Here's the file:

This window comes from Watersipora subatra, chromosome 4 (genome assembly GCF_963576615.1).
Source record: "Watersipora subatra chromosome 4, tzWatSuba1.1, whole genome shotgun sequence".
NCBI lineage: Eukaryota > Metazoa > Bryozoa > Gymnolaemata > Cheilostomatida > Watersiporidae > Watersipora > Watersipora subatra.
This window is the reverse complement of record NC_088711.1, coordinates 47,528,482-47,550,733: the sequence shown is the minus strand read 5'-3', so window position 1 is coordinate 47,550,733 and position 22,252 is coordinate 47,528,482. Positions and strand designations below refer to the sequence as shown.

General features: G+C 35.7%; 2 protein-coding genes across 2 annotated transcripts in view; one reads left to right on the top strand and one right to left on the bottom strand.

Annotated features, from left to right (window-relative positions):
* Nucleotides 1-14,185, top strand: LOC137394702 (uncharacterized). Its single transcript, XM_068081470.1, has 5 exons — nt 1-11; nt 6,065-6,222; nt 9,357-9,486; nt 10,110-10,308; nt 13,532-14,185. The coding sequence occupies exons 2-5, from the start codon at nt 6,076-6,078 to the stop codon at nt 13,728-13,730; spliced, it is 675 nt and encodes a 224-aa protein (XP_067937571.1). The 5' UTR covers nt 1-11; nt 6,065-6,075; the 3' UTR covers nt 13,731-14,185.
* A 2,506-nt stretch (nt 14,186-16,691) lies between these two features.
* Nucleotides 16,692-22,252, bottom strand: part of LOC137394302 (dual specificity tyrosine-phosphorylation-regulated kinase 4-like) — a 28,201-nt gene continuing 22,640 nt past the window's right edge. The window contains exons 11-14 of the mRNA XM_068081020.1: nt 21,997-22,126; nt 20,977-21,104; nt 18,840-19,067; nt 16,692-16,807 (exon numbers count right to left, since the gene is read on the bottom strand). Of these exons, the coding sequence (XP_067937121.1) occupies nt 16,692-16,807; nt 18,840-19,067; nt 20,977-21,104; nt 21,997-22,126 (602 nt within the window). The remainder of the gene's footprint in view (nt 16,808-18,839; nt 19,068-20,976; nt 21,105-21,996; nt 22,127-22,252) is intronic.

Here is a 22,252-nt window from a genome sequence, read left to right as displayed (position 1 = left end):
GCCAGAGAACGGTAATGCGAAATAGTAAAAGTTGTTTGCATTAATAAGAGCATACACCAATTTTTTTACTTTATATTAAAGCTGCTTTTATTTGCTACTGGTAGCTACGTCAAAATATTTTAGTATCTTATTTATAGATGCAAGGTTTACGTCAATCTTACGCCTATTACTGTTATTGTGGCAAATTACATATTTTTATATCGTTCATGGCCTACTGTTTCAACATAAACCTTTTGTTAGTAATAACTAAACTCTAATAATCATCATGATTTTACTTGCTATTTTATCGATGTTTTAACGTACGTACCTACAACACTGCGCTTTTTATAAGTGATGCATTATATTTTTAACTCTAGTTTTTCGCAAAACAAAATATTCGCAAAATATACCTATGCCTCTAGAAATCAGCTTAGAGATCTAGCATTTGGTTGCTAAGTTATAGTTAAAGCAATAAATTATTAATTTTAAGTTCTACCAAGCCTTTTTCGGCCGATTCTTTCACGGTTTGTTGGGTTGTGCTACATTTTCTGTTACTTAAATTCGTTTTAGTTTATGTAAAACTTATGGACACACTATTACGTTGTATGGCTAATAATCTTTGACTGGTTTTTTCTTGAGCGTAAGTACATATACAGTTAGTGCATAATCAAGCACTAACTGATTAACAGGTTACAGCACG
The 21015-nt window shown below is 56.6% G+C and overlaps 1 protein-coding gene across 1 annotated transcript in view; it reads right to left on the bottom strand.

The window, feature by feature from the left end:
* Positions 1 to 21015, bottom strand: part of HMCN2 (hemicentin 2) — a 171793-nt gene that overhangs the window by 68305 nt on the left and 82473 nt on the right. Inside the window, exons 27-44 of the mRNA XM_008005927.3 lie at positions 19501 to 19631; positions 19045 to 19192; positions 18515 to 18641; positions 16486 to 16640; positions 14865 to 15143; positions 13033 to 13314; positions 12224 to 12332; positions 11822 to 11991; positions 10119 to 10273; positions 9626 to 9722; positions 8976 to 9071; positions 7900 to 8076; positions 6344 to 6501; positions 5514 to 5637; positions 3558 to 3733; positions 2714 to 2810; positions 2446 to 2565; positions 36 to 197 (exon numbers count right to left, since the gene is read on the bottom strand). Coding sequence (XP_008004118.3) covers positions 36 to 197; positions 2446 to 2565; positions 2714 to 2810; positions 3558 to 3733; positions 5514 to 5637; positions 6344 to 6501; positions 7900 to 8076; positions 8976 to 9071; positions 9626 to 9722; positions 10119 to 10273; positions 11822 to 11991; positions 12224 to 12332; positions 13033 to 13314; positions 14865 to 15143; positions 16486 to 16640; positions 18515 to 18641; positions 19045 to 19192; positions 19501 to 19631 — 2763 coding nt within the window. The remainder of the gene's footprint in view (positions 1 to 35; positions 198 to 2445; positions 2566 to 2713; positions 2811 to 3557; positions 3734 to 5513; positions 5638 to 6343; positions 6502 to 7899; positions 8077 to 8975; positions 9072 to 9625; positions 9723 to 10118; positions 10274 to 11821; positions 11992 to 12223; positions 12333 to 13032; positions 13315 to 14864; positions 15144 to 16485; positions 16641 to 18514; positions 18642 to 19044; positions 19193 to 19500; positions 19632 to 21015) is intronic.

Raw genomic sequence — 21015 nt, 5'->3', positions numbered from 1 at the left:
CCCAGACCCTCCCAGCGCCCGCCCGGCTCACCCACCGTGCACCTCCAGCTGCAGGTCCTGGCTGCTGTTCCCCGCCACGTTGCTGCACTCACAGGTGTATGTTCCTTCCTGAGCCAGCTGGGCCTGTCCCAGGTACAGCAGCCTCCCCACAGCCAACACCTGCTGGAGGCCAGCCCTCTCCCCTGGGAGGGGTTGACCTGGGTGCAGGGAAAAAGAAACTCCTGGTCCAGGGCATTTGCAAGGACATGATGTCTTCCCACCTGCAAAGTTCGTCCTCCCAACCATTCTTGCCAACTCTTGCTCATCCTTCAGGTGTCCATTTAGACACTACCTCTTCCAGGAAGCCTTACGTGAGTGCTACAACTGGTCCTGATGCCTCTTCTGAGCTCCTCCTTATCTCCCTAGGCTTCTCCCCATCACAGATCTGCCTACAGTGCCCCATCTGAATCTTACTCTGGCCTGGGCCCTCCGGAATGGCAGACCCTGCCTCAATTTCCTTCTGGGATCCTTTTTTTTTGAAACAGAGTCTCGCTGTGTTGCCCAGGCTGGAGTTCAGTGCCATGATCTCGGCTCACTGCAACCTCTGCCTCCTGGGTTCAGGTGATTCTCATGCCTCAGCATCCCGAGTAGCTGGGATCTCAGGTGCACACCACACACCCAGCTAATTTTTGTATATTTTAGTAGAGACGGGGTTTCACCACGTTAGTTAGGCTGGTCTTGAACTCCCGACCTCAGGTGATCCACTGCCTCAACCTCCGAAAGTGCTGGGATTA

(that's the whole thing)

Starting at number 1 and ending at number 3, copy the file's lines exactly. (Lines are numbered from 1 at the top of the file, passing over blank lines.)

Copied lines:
This window comes from Watersipora subatra, chromosome 4 (genome assembly GCF_963576615.1).
Source record: "Watersipora subatra chromosome 4, tzWatSuba1.1, whole genome shotgun sequence".
NCBI lineage: Eukaryota > Metazoa > Bryozoa > Gymnolaemata > Cheilostomatida > Watersiporidae > Watersipora > Watersipora subatra.